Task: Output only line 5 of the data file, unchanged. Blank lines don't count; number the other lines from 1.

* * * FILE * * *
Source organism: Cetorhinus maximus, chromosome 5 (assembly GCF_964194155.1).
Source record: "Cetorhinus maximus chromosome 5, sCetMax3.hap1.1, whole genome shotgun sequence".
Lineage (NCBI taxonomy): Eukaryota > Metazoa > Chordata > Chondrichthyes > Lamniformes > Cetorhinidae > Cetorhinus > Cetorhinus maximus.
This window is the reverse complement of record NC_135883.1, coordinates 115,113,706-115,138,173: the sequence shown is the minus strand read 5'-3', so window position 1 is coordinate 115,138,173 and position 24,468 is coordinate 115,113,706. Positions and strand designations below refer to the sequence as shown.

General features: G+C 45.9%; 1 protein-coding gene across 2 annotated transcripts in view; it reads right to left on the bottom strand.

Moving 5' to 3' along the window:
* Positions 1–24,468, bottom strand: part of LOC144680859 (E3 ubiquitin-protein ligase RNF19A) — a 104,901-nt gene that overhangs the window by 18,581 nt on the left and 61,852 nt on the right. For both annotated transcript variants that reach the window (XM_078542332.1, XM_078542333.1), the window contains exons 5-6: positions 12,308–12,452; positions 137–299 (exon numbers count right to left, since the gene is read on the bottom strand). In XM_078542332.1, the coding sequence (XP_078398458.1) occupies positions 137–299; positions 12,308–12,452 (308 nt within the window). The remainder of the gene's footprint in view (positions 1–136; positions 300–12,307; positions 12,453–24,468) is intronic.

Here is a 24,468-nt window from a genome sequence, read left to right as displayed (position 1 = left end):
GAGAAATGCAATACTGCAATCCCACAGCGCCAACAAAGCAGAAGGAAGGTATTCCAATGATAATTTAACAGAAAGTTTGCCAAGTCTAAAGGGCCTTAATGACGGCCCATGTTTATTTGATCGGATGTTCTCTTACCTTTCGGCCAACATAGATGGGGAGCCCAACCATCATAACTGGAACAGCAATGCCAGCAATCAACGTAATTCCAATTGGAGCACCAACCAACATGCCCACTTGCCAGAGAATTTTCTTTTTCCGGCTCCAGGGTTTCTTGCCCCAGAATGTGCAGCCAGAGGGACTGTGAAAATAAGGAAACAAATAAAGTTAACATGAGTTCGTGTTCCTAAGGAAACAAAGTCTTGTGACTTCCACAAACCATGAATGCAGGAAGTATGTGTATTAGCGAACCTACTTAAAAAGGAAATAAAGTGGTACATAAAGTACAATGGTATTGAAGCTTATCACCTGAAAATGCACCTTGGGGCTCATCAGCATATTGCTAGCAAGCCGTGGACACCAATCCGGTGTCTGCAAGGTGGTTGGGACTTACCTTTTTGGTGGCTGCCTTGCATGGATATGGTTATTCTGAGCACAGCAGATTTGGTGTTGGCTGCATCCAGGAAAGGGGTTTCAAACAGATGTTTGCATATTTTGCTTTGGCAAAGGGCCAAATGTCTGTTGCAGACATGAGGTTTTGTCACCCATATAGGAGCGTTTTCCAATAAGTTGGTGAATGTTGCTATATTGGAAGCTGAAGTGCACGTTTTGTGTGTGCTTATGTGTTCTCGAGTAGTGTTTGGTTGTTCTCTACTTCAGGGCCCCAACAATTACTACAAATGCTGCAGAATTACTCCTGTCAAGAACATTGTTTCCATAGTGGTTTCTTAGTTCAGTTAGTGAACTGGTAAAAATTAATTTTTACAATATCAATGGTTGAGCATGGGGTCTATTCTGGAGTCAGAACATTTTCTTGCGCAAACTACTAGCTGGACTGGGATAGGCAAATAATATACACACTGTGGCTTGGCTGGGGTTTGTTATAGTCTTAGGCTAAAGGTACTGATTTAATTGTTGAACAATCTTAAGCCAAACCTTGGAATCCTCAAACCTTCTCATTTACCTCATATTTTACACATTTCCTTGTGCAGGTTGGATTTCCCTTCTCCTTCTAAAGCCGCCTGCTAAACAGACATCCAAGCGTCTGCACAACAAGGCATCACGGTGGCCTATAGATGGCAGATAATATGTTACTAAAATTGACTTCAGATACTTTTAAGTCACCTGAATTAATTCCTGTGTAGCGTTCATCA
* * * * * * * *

General features: G+C 45.9%; 1 protein-coding gene across 2 annotated transcripts in view; it reads right to left on the bottom strand.